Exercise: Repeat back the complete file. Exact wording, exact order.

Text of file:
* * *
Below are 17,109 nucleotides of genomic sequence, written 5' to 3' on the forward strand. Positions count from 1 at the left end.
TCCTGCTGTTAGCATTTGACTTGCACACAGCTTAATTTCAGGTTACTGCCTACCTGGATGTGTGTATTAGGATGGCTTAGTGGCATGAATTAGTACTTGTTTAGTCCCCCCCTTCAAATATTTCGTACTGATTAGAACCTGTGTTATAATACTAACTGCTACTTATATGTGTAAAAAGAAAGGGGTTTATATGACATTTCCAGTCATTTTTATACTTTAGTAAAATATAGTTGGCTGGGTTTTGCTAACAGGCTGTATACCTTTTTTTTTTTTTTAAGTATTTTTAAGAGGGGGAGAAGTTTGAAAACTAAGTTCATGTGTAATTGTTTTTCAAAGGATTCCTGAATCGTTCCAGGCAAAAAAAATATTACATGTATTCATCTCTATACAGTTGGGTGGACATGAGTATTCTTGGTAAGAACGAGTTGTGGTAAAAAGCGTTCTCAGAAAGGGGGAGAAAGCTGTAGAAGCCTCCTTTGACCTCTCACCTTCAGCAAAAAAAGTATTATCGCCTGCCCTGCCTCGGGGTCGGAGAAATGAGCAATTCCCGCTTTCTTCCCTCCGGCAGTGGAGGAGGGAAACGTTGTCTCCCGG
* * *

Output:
Below are 17,109 nucleotides of genomic sequence, written 5' to 3' on the forward strand. Positions count from 1 at the left end.
TCCTGCTGTTAGCATTTGACTTGCACACAGCTTAATTTCAGGTTACTGCCTACCTGGATGTGTGTATTAGGATGGCTTAGTGGCATGAATTAGTACTTGTTTAGTCCCCCCCTTCAAATATTTCGTACTGATTAGAACCTGTGTTATAATACTAACTGCTACTTATATGTGTAAAAAGAAAGGGGTTTATATGACATTTCCAGTCATTTTTATACTTTAGTAAAATATAGTTGGCTGGGTTTTGCTAACAGGCTGTATACCTTTTTTTTTTTTTTAAGTATTTTTAAGAGGGGGAGAAGTTTGAAAACTAAGTTCATGTGTAATTGTTTTTCAAAGGATTCCTGAATCGTTCCAGGCAAAAAAAATATTACATGTATTCATCTCTATACAGTTGGGTGGACATGAGTATTCTTGGTAAGAACGAGTTGTGGTAAAAAGCGTTCTCAGAAAGGGGGAGAAAGCTGTAGAAGCCTCCTTTGACCTCTCACCTTCAGCAAAAAAAGTATTATCGCCTGCCCTGCCTCGGGGTCGGAGAAATGAGCAATTCCCGCTTTCTTCCCTCCGGCAGTGGAGGAGGGAAACGTTGTCTCCCGG